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posted on Nov, 4 2008 @ 02:47 AM
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Ive just got a small research task. Im studying William Blake (the Romantic poet, painter, etc). Im working on his painting Ancient of Days (below). Basically i need to write up a couple of paragraphs as to how the painting expresses and symbolizes idealism.



Thanks in advance.




posted on Nov, 4 2008 @ 03:05 AM
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Can anyone help me at all?




posted on Nov, 4 2008 @ 03:32 AM
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don't know if it will help but all i see when i look at it is god reaching into the universe, initiating the big bang and the starting of creation.



posted on Nov, 4 2008 @ 03:33 AM
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Hi interesting i am a fan of his works too...

I think if you put Realism works opposite to william Blakes Romantisism (idealisms) works you could come a pretty end in explaining the idealism in this Ancient of Days work of his....

as i see it ancient of days represents an ideal as in God is the Architect of the world, the creator of the material and spiritual which is ideal....where as for example works of Realism more put a light on cold objective views ....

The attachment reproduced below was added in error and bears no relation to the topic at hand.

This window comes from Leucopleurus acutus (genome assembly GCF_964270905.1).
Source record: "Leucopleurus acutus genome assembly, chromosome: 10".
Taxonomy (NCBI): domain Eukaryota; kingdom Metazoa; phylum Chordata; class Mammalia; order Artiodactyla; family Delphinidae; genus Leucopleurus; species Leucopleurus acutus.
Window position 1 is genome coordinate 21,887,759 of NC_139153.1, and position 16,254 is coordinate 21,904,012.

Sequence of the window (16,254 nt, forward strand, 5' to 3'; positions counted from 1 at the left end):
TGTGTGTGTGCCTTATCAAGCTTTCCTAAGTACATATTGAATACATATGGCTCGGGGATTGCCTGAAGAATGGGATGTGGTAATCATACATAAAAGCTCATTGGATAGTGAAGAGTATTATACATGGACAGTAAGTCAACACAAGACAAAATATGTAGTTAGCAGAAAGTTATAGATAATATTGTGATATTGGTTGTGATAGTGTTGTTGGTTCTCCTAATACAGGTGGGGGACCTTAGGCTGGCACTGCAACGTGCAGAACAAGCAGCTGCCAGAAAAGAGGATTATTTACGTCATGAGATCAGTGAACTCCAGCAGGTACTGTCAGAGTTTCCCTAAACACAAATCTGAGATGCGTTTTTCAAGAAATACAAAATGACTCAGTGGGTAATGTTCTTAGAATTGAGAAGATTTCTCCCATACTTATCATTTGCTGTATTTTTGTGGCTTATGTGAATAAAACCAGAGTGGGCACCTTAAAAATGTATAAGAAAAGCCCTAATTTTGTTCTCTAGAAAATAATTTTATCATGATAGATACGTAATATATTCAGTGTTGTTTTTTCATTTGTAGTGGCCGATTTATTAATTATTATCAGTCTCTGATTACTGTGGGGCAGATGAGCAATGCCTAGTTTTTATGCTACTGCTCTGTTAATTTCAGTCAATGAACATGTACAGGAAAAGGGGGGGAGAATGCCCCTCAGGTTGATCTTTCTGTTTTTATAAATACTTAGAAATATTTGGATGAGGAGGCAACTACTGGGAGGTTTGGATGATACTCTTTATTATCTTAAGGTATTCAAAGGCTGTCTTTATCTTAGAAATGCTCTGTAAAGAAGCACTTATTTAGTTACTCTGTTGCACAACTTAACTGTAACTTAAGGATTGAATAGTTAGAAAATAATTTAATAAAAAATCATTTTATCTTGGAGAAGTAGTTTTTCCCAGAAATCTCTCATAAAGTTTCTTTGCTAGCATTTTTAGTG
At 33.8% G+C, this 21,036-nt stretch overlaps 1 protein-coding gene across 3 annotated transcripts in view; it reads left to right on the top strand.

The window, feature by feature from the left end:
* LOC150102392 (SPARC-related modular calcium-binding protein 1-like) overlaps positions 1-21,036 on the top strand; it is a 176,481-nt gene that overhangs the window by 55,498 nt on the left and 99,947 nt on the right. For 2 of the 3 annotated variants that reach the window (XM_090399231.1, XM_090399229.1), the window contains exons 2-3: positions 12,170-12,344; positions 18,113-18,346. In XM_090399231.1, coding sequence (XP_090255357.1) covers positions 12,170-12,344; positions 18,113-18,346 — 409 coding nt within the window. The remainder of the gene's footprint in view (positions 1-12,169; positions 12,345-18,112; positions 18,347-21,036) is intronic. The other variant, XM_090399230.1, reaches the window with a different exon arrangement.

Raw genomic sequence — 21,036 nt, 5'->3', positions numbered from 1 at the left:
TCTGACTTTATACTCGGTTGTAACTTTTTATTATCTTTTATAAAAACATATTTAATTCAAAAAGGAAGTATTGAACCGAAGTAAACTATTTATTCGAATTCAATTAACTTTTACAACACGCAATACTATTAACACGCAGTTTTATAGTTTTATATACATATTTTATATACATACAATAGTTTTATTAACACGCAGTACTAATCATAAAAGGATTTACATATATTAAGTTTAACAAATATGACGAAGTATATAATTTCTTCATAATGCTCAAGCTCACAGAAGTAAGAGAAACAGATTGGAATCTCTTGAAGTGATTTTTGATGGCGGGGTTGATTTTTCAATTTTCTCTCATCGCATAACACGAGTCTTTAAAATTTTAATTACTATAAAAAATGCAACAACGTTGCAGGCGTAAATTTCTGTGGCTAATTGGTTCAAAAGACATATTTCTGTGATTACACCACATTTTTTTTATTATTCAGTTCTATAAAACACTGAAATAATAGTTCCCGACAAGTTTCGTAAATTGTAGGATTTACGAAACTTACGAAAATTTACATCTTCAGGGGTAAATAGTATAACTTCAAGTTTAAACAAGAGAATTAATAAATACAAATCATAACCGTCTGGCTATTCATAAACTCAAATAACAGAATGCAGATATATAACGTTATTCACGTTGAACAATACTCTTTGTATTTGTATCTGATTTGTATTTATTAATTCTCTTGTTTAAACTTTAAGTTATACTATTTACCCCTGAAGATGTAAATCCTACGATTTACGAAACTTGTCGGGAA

see this link for example...

www.people.ku.edu...


my two cents..



posted on Nov, 4 2008 @ 03:34 AM
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Ahh thanks, i see what you mean. Thanks a lot, appreciated.




posted on Nov, 4 2008 @ 12:21 PM
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reply to post by serbsta
 


My perception of the painting cannot involve any kind of "big-bang" or "creationist" vision.

Why not?..... the clouds already exist, the wind already blows and the sun is shining.

And to me, the only idealism to be expressed here is the artists human perception of the unknown....not definative and certainly not a general one.

Seems like the main "idealist" concept here is from the mind of the artist.

Nice painting but not based on anything of substance imo.

A poet with a brush still uses imagination as the source.....or he would have done a landscape!

Have fun with your essay.



posted on Nov, 4 2008 @ 12:32 PM
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Originally posted by serbsta
Ive just got a small research task. Im studying William Blake (the Romantic poet, painter, etc). Im working on his painting Ancient of Days (below). Basically i need to write up a couple of paragraphs as to how the painting expresses and symbolizes idealism.



Thanks in advance.


so ur using ats to get members to do your homework for you?

pff



posted on Nov, 4 2008 @ 12:36 PM
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That's easy.
It is the zenith of idealism to expect someone to look at that picture and bail you out. Tell that to your prof.



posted on Nov, 4 2008 @ 12:39 PM
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I will take a totally different approach to this. To me this paiting represents the current conflict of good and evil. When you look at the picture there is definitly a battle between light and dark going on. In the upper right you can see the darkness encrouching on a bright son. The two rays coming from god's hand represent rays of hope in a darkness.